GLW September 27, 2019 Issue  1239 Australia

Notwithstanding the title, the film was four years in production covering a period prior to the Covid pandemic but including the devastation of the bushfires over the summer of 2019-20. The focus was on the use of blockades to stop logging, mining and to gain attention for climate action. This was supported by rallies in capital cities. There was a brief but unsuccessful foray into regional Queensland by Bob Brown but most of the activists and their support came from the capitals in Tasmania, Victoria, NSW and Queensland. But why should the struggle rest on the shoulders of individuals like Bob Brown (politician), Dr Lisa Searle (GP and organiser of forest blockades in Tasmania’s Tarkine), Harriet O’Shea Carre (school student and climate change activist) or Andy Paine (activist, broadcaster and organiser at Camp Binbee near the Adani Mine)?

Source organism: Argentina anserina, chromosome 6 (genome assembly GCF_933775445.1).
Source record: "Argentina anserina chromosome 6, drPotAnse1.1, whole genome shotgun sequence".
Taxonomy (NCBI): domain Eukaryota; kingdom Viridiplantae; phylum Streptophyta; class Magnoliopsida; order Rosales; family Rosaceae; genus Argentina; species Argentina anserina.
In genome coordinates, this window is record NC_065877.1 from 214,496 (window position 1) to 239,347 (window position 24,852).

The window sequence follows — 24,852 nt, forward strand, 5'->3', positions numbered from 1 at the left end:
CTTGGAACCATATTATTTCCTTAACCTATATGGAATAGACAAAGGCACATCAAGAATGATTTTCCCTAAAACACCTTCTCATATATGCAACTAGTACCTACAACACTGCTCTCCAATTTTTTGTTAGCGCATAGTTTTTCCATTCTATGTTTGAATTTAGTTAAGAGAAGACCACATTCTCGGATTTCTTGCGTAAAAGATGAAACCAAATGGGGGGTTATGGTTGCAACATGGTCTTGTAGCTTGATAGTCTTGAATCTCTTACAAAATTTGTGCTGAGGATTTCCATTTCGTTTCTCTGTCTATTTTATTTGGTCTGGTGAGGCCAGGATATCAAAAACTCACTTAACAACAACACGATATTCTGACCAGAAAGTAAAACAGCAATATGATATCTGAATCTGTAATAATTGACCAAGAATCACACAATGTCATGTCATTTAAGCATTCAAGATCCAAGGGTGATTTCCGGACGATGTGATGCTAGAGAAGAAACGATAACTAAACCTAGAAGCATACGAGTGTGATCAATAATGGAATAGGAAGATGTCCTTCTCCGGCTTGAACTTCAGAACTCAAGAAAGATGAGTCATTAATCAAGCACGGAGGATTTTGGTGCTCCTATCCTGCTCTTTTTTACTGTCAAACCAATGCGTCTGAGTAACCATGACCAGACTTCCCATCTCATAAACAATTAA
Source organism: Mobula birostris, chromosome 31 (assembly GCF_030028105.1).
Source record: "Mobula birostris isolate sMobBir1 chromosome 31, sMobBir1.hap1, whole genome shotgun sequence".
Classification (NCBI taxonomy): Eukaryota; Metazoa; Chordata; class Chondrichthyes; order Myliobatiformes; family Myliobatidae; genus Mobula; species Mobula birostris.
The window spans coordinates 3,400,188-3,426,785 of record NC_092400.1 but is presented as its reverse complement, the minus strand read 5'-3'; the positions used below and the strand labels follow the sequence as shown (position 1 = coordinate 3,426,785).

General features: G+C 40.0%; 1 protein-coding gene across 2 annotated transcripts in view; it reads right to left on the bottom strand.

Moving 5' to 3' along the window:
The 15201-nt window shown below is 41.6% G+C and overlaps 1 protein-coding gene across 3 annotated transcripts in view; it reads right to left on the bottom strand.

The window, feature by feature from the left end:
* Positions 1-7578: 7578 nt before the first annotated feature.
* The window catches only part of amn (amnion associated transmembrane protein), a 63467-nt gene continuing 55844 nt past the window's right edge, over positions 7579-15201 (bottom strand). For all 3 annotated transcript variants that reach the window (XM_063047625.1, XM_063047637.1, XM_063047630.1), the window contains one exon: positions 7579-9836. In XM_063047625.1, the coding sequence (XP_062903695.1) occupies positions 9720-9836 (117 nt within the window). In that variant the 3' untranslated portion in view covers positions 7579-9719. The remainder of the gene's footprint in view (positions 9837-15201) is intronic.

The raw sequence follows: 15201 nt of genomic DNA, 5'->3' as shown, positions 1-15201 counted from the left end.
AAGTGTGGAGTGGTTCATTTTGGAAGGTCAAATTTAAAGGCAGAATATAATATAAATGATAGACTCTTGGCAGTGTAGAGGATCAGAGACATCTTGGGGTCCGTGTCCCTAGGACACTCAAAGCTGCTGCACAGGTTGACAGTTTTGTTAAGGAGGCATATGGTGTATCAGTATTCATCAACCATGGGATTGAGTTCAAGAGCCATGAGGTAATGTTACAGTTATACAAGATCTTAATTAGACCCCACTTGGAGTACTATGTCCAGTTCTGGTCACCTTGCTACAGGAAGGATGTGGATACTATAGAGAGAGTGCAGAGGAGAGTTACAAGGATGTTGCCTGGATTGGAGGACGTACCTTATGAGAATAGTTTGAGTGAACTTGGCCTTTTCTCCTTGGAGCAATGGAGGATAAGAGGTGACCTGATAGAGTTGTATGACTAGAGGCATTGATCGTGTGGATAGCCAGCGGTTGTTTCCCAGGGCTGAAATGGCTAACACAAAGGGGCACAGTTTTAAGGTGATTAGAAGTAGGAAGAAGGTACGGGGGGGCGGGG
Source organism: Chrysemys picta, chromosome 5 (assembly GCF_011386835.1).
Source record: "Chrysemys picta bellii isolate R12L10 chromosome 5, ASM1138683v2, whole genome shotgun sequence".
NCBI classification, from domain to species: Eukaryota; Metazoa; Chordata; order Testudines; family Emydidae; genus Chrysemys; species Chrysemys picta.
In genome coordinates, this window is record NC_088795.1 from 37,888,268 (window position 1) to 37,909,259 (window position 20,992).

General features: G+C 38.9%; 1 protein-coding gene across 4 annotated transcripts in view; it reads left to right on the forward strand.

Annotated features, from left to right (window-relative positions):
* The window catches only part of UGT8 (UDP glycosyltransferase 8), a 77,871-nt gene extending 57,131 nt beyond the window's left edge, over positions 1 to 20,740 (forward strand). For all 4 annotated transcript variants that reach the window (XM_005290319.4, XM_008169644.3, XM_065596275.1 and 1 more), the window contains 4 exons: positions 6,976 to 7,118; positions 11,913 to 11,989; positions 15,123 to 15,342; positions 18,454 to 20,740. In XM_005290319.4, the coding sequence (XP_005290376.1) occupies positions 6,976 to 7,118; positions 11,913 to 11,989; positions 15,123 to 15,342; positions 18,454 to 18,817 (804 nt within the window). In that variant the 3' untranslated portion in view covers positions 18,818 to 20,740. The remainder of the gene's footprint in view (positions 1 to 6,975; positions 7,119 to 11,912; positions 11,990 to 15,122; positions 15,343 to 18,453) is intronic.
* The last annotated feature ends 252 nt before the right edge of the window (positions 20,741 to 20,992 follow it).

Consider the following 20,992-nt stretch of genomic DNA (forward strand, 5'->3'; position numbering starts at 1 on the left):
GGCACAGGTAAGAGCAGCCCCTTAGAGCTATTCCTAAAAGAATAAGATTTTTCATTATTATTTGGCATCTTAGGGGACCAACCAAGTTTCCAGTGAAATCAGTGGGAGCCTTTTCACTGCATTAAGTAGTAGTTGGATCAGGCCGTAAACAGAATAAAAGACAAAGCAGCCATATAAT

Hiroshima Day 1978, Brisbane’s King George Square. 196 arrests.

The filmmaker did not attempt to canvas in any depth the views of workers engaged in mining and logging, she concentrated on the activists and their supporters in the cities. When I asked Sally Ingelton about whether she attempted to engage with union organisers, the film director said that workers and their unions come to rallies like the students school strike.